Two outcomes from the Brexit vote is money got cheaper and politics got scarier. What should you do about it. Plus we profile a man who never retired and was still working at 87.
In this episode you’ll learn:
- What photographer Bill Cunningham can teach us about money and freedom.
- What are some of the consequences of Brexit.
- Why money is so cheap.
- How much has global debt increased relative to the size and growth of the global economy.
- What were the Founding Fathers worried about regarding electing the President and would they be worried today.
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The Man Who Never Retired
Last week a remarkable gentleman passed away at the age of 87. For close to fifty years, Bill Cunningham rode his bike through the streets of New York City, camera in tow, often stopping at the intersection of 57th Street and 5th Avenue to take photos of ordinary people wearing interesting outfits.
These photos were published in his weekly New York Time’s “On The Street” column and slideshow. His most recent piece ran only a few weeks ago.
I have never seen an octogenarian move as fast as Cunningham as he worked to capture a shot, often running ahead of his subject to get a better view.
The documentary “Bill Cunningham, New York” does a wonderful job of profiling Bill’s frenetic pace, infectious smile and joyful demeanor.
It’s The Clothes
Cunningham photographed people in the streets during the day and documented the city’s charity events and galas in the evening. But he wasn’t overly impressed with celebrities.
In 2008, when the French government bestowed the Legion of Honor on Cunningham, he said in his acceptance speech, “I’m not interested in the celebrities with their free dresses. It’s the clothes, not the celebrities and not the spectacle.”
Cunningham lived alone and never married. For decades, he resided in a small studio in Carnegie Hall, sleeping on a cot amidst his file cabinets filled with negatives. He didn’t go to movies or own a television. His passion was capturing the changing fashion and times. “I don’t work,” he remarked. “I only know how to have fun everyday. It’s not work.”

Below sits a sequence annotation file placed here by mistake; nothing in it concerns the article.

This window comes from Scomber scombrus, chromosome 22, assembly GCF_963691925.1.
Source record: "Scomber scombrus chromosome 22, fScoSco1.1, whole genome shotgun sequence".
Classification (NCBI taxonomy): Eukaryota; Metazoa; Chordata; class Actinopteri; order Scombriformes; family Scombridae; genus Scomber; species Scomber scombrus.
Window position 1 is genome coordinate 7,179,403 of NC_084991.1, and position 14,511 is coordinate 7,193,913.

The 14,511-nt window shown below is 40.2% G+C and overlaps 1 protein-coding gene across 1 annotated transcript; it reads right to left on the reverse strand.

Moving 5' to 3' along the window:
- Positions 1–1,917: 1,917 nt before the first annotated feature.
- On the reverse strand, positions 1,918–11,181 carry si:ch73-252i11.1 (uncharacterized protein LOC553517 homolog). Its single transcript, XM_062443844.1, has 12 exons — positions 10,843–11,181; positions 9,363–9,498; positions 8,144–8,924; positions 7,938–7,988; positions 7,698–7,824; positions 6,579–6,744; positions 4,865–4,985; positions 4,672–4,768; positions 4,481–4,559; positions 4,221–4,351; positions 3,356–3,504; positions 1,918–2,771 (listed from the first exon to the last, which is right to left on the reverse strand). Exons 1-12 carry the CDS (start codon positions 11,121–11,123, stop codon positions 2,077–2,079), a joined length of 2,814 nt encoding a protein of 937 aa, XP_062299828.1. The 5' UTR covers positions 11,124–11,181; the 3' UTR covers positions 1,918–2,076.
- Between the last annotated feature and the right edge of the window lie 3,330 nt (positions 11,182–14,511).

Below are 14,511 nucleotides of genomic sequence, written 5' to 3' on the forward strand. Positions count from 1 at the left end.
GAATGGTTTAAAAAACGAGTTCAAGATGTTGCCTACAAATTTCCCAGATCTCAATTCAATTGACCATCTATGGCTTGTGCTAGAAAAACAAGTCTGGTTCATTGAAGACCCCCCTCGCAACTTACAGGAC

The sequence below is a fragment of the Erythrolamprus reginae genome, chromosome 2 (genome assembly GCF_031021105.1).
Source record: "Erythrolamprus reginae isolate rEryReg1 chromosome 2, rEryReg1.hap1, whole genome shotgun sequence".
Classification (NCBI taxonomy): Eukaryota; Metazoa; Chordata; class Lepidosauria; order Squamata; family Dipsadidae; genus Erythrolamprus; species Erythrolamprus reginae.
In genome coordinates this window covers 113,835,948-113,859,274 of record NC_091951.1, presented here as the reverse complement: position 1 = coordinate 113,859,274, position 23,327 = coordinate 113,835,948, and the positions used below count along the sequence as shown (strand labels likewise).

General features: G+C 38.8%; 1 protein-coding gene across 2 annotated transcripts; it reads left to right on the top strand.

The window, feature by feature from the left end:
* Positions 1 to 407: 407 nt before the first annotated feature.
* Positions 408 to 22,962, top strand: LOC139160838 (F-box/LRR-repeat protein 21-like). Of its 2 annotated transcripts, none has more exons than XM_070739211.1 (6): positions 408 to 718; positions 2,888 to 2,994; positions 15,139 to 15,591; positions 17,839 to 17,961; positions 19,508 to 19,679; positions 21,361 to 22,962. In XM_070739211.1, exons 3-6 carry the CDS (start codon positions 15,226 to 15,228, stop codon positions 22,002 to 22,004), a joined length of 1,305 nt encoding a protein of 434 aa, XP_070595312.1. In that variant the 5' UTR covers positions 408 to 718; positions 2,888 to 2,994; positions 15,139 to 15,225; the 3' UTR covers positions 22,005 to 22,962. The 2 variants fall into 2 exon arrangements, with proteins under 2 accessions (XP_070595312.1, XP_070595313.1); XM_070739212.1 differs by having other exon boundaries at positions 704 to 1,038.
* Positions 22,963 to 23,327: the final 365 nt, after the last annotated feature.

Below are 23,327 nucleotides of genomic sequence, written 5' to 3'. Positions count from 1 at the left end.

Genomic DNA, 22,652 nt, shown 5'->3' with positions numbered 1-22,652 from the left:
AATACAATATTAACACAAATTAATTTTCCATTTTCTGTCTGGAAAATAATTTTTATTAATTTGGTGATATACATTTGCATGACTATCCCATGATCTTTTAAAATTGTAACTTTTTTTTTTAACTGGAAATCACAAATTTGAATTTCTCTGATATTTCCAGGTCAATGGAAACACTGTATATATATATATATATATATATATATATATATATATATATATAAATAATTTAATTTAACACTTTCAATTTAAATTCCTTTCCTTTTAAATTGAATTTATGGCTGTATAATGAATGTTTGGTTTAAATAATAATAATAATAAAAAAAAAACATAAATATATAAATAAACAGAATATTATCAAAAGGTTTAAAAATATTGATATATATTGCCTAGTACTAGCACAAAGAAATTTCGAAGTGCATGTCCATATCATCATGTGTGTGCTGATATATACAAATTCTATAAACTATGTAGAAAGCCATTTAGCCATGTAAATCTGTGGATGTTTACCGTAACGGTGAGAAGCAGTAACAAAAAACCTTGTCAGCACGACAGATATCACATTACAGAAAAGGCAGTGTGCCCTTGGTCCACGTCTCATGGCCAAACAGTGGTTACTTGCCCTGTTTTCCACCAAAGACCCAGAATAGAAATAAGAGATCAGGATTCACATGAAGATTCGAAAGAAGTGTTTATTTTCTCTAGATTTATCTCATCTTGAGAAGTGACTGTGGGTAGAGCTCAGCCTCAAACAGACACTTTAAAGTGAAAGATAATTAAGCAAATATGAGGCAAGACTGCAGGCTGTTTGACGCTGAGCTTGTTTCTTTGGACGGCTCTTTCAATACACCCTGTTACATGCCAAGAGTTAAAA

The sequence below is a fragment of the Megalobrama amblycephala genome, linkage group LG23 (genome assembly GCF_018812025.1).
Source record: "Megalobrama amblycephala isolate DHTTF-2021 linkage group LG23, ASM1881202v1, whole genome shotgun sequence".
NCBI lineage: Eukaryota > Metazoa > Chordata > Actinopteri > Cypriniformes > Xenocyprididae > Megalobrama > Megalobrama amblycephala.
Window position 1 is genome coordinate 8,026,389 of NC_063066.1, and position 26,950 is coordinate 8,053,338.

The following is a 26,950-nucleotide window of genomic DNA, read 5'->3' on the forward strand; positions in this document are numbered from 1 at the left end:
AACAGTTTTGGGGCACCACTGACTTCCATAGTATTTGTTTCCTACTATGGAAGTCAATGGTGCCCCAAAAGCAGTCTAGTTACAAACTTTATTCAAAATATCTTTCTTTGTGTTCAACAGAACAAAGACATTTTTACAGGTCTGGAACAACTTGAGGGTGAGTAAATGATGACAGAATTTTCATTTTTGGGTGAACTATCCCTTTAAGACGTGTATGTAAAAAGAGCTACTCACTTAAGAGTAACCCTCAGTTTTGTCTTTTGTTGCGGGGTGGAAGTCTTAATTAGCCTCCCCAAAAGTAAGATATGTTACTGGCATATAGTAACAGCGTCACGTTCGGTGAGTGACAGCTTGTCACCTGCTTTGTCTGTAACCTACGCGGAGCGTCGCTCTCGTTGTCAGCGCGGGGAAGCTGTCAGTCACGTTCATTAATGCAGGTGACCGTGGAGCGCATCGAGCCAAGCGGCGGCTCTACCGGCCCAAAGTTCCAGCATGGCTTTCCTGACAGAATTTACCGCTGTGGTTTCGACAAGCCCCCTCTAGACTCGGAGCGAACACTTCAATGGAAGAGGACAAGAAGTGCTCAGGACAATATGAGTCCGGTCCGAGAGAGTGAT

He admitted he was peculiar. He got his first camera in 1967 at the age of 38 and used it as a visual notebook. Previously, he had designed hats, served in the military during the Korean War and worked as a journalist.
While his focus was on the clothes, Cunningham deeply cared about the people he photographed. He wasn’t a paparazzi, but an artist, who sought to capture beauty, not embarrass people.
For a time, he worked for Womens Wear Daily, but when they published a series of his photographs and the captions ridiculed the ordinary people in his work, Cunningham was mortified. He quit and never worked for Womens Wear Daily again.
Cunningham said, “I did try to play a straight game, and in New York that’s almost impossible. To be honest and straight in New York, that’s like Don Quixote fighting windmills.”
Surviving Everyday Life
Cunningham described fashion as “the armor to survive the reality of everyday life. I don’t think you could do away with it. It would be like doing away with civilization.”
Besides fashion, Cunningham’s armor for surviving was his faith. He attended church weekly.
When the filmmaker asked Cunningham about his religious observance, Cunningham was overcome with emotion and couldn’t speak. Finally, when he composed himself, he said of his faith, “I think it’s a good guidance in your life. It’s something I need. Whatever it is, you do whatever you do as best as you can to work things out. I find it very important.” Although he admits when he attended church when he was young all he did was look at women’s hats.
Never Be Owned
Cunningham also valued his freedom. He said the important thing was “never to be owned; to be free. Money is the cheapest thing. Liberty and freedom is the most expensive.”
To maintain his freedom, Cunningham lived simply. For many years he refused to join the payroll of any one publisher, instead opting to be a freelancer. Only when he got hit by a truck while on his bike did he relent and join the New York Times as an employee so he could get health insurance.
Cunningham used his freedom to discover beauty as reflected in personal style. He gravitated toward those who were not crowd followers or crowd pleasers, but who bravely expressed their individuality.
Cunningham voice cracked with emotion as he expressed these final words upon accepting the prestigious honor in Paris. “It’s as true today as it ever was, he who seeks beauty, will find it.”